It wasn’t until the 1990s that the next significant change in football occurred. The English Premier League was created in 1992, and the Scottish Premier League followed suit in 1998. Many saw this as another attempt to make money, and that’s essentially true. The Premier Leagues were created when the top teams in either country decided the associations’ financing and monetisation rules didn’t suit them, so they made their own leagues instead.

Both Premier Leagues made agreements with their FAs on new financial rules. As a result, the Premier League is now the first division of English football, with the second being the Championship division and the third, confusingly, called the First Division.

Like the switch to professional players in the 1880s, it’s hard to argue that the creation of the Premier Leagues was bad for football when the sport is so popular worldwide. People, clubs, and investors are always looking for new ways to optimise their finances, whether by looking for sports betting bonuses offered by leading sites or reinventing entire global sports.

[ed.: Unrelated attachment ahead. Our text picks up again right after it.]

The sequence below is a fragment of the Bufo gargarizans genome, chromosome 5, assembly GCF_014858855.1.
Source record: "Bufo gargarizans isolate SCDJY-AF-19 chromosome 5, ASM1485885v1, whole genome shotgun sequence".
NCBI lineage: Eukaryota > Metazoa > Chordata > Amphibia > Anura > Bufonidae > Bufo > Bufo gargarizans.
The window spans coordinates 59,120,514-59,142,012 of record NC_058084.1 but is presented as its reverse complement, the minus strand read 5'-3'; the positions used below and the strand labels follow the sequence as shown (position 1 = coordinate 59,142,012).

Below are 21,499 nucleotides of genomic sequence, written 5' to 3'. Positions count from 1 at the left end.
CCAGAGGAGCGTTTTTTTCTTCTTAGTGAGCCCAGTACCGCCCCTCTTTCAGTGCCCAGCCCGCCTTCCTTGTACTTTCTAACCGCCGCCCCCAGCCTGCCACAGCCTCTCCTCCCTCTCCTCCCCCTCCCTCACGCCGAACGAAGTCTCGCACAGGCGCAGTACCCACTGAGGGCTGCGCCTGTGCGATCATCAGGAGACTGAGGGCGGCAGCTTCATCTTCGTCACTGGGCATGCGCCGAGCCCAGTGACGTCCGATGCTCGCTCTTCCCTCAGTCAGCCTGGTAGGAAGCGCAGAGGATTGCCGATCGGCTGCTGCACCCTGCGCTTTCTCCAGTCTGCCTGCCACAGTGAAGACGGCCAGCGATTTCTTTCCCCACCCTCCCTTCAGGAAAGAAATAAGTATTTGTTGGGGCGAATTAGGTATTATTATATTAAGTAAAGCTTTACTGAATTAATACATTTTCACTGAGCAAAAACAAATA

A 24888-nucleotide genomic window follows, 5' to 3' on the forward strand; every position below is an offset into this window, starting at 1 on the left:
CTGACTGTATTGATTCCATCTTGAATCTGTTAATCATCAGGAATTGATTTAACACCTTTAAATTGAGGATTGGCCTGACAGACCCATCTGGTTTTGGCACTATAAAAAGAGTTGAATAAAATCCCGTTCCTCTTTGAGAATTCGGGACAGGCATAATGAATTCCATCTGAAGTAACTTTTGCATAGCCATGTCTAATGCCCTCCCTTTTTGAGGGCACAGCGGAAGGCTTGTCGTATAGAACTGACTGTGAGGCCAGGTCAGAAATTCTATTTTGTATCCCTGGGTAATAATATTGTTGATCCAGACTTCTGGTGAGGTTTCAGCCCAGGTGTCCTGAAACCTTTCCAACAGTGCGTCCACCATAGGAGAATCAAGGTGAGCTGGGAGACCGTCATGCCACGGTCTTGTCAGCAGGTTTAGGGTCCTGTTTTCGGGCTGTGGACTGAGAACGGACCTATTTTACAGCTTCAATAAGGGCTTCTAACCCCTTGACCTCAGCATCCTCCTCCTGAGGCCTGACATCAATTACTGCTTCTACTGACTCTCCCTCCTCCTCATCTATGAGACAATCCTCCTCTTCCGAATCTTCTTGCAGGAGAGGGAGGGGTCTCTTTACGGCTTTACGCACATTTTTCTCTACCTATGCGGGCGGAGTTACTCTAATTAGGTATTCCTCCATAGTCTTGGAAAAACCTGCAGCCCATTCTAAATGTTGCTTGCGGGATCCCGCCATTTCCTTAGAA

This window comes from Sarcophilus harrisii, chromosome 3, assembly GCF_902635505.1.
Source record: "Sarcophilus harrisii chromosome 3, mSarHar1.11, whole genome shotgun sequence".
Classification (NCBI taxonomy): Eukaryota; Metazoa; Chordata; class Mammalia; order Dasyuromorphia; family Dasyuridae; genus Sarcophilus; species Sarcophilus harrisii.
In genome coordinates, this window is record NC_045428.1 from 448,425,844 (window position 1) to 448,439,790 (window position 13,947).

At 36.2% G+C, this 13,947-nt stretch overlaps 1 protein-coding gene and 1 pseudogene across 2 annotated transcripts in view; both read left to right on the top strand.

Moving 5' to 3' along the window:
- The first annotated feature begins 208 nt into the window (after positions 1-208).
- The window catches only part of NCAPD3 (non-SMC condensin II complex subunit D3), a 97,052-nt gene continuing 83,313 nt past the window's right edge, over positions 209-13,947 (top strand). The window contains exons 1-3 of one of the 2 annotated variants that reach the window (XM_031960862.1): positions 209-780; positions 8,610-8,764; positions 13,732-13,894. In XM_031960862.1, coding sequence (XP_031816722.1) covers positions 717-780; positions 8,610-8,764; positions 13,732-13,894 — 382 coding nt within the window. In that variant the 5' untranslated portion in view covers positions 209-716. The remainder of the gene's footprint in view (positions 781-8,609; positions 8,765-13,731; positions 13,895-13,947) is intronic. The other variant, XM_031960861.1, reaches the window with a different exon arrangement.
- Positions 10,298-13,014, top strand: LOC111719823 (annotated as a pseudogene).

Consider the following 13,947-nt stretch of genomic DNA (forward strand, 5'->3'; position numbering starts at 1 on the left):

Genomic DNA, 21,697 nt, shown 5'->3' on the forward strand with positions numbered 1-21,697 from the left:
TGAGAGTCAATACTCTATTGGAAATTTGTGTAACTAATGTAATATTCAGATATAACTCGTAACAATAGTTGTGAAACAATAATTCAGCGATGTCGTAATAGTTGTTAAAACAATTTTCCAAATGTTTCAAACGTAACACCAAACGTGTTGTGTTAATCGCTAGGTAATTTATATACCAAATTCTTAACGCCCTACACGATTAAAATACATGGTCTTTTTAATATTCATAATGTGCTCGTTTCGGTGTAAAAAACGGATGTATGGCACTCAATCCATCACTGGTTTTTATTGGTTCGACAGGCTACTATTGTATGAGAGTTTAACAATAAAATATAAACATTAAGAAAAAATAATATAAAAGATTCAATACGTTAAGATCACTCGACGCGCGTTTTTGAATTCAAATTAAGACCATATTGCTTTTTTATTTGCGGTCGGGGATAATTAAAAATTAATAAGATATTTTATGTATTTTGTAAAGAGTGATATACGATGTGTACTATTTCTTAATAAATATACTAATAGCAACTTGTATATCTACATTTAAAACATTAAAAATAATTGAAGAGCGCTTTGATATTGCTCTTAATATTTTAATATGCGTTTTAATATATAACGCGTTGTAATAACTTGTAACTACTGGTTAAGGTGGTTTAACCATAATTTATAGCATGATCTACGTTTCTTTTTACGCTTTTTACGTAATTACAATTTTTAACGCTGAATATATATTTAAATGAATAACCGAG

Women’s Football and the Women’s Super League

Another major shakeup in football was the emergence of women’s football and the creation of the Women’s Super League in England and similar leagues in other countries. While some still look down on women’s football, the numbers show that women’s football is  faster than any other sport in the world today. This trend is significant because the English FA had a total ban on women playing the sport from 1921 to 1970.


Football is the most popular sport globally, and it’s no surprise. Whatever you think about the twists and turns in the sport’s history, they do make one wonder what the next great shakeup in football will be.